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The second volume of the Scott Pilgrim series is a strange beast. The first volume set up this fantastical world and delivered an exciting fight to close the volume.  One could reasonably expect the second volume to follow a similar formula, but for the most part it focuses on the mundane details of Scott and Ramona’s lives and the Evil Ex fight towards the middle of the volume is an anti-climax. Knives and Ramona’s fight in the library serves as the action set piece of the volume, but the clincher is actually the rising action leading into the third volume. I found this skewed direction very refreshing personally, especially on my first read.  What helps make the mundane details interesting, in addition to the increasingly better dialogue and humor, is the way O’Malley handles time and motion in his use of panel composition, as well as the use of negative space to depict emotional distress.

My understanding of how sequential art panels operate comes both from intuition, western convention and Scott McCloud’s detailed exploration of comics as a medium, Understanding Comics.  Most of this essay will be a summary of notable examples of how O’Malley uses panel composition in a creative fashion.  To borrow from McCloud, panels are the most essential icons for comics.  They represent time and space being divided. Sometimes, panel composition can give us certain sensations, while others can represent abstract ideas.

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One of the most noticeable and creative panel compositions comes early in the book in Chapter 7.  Scott and Wallace have an argument on a bus about Scott’s two timing, and when Wallace gets off of the bus, he tells Scott not to come back to their shared abode that night.  Scott promptly insults Wallace as the bus drives onward.  The increasing physical gap between Wallace and Scott, as Scott keeps yelling at him, is represented by increasingly smaller panels of the bus driving off with increasingly smaller text in the bubbles.  This represents both time progression, distance and even a gradual increase in the pettiness of Scott’s retorts by associating them with perspective and relative size.  It’s a memorable joke that gets recycled in a future volume.

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This general concept is seen again when Scott breaks up with Knives.  Negative space is also used quite well on these much larger panels to indicate the crushing weight of emotional angst and awkward silence.   Unlike the scene on the bus exterior, the panel space is divided by either 1/3rd of the page or ¼th of the page for each one.  The characters themselves are pushed further and further away.  What does this distinction communicate to us? Once again, it indicates a growing rift of distance between the characters, but this time, it isn’t taking place in physical space.  Instead, it is a figurative rift.  Knives is being separated from her fantasies and Scott is addressing his guilt, but is also resolving it, even if he hasn’t made peace with it yet.  The fact that the characters are surrounded by negative space instead of their natural surroundings also helps communicate this figurative language, as I don’t think it would have delivered otherwise.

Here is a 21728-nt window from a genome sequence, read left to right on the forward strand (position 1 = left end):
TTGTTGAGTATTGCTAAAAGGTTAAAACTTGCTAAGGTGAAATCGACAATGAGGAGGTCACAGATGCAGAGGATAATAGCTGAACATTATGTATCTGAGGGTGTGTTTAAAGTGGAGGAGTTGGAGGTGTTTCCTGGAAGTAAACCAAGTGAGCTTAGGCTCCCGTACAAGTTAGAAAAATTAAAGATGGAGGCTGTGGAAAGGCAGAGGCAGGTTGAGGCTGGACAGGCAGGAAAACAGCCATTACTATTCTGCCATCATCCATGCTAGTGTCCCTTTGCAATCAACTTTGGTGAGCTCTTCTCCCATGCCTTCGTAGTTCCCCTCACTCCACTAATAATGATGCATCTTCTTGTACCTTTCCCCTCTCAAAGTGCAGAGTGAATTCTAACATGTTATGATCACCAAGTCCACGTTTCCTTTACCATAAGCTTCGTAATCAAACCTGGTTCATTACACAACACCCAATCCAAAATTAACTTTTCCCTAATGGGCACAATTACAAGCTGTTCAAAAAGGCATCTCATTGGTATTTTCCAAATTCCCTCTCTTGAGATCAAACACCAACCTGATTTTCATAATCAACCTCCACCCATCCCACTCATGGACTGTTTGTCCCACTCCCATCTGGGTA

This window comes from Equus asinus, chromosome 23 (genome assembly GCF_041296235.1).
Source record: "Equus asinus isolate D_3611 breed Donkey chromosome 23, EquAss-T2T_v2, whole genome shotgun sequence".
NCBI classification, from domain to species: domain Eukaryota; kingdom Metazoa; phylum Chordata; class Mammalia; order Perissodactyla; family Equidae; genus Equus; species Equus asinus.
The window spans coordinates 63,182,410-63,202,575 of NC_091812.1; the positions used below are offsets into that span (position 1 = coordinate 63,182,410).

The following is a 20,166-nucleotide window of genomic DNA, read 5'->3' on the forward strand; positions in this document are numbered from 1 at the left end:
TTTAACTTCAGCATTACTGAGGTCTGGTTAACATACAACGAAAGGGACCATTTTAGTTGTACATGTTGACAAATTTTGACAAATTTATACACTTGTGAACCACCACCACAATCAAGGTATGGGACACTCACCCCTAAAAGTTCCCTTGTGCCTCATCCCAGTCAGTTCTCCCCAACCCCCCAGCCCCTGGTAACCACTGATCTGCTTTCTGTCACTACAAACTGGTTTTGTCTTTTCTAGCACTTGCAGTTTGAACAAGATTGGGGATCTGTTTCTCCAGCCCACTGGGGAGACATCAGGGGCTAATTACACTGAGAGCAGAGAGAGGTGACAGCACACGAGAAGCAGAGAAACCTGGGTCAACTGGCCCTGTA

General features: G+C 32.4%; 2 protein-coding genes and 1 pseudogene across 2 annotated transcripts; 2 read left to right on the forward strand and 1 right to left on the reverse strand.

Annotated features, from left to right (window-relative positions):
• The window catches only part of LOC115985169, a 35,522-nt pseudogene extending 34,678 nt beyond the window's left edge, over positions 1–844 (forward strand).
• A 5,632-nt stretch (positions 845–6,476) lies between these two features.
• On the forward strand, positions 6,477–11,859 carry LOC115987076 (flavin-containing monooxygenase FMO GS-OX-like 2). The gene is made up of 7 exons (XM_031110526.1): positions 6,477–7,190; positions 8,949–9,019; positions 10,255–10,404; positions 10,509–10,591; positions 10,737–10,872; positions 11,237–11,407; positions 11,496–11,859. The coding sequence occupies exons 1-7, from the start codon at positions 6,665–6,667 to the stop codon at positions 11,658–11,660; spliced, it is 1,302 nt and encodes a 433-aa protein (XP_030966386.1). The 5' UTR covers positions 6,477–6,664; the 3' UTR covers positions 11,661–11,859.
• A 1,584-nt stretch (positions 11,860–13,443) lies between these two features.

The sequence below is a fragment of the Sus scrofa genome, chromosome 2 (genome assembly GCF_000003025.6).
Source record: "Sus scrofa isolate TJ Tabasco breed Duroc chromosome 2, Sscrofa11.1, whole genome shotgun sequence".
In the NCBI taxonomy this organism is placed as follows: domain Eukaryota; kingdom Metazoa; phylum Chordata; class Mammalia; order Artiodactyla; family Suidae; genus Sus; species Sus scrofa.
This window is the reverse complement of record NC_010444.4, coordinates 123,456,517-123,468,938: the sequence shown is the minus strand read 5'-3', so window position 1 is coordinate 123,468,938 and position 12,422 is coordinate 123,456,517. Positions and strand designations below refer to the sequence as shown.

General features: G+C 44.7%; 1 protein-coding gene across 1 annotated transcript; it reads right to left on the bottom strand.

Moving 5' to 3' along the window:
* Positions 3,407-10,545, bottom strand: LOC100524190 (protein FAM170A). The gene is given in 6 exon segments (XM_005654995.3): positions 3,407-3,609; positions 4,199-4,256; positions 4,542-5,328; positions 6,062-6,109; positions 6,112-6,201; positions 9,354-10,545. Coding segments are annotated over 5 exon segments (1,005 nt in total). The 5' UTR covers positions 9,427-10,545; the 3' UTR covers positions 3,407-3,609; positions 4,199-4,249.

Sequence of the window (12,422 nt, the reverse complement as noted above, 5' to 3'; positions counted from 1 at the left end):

Scott gets on a bus again, and here we get another two page bit where Scott comes to terms about his guilt over dumping Knives, basically by finding something happy to think about in Ramona.  He hasn’t quite learned to accept that it’s mostly due to his failings that this happened to begin with, but he’s making progress.  The first page features Scott getting on the bus and fidgeting around.  A disappointed Knives appears in the center surrounded in darkness.  The second page features Scott slowly smiling, relaxing and getting off the bus.  Ramona’s in the center of this one too, uncharacteristically serene.  I thought that this scene was done rather badly on film, where these panels progressed along a straight line in panels in front of the static viewing screen.

To demonstrate how this scene in the novel is rather clever, I’ll refer to Scott McCloud once again.  He covers panel to panel transitions in order to explain closure, or what our mind fills in between the panels.  Most of the panel transitions in Scott Pilgrim are subject to subject (focus on one active agent doing something to another active agent doing something) or action to action (a single active agent performing an action in successive steps from panel to panel).  This particular scene features non-sequitur panel transitions to characters that aren’t physically present.

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If these depictions of Knives and Ramona were presented in their own panel in the context of a scene with background imagery and everything, we could easily think they were just somewhere outside the bus at the same time in a different location, but due to certain visual signs, we don’t.  For one, the negative space removes them from the context of the real world.  Also, notice how the black space around them isn’t really its own panel.  One is implied, but really, the only panels are the ones that depict Scott on the bus.  The images of Knives and Ramona exist outside of these demarcations for space and time, thus they can become abstract concepts.  These can be taken as the thoughts of Scott, or anything else really, due to this composition.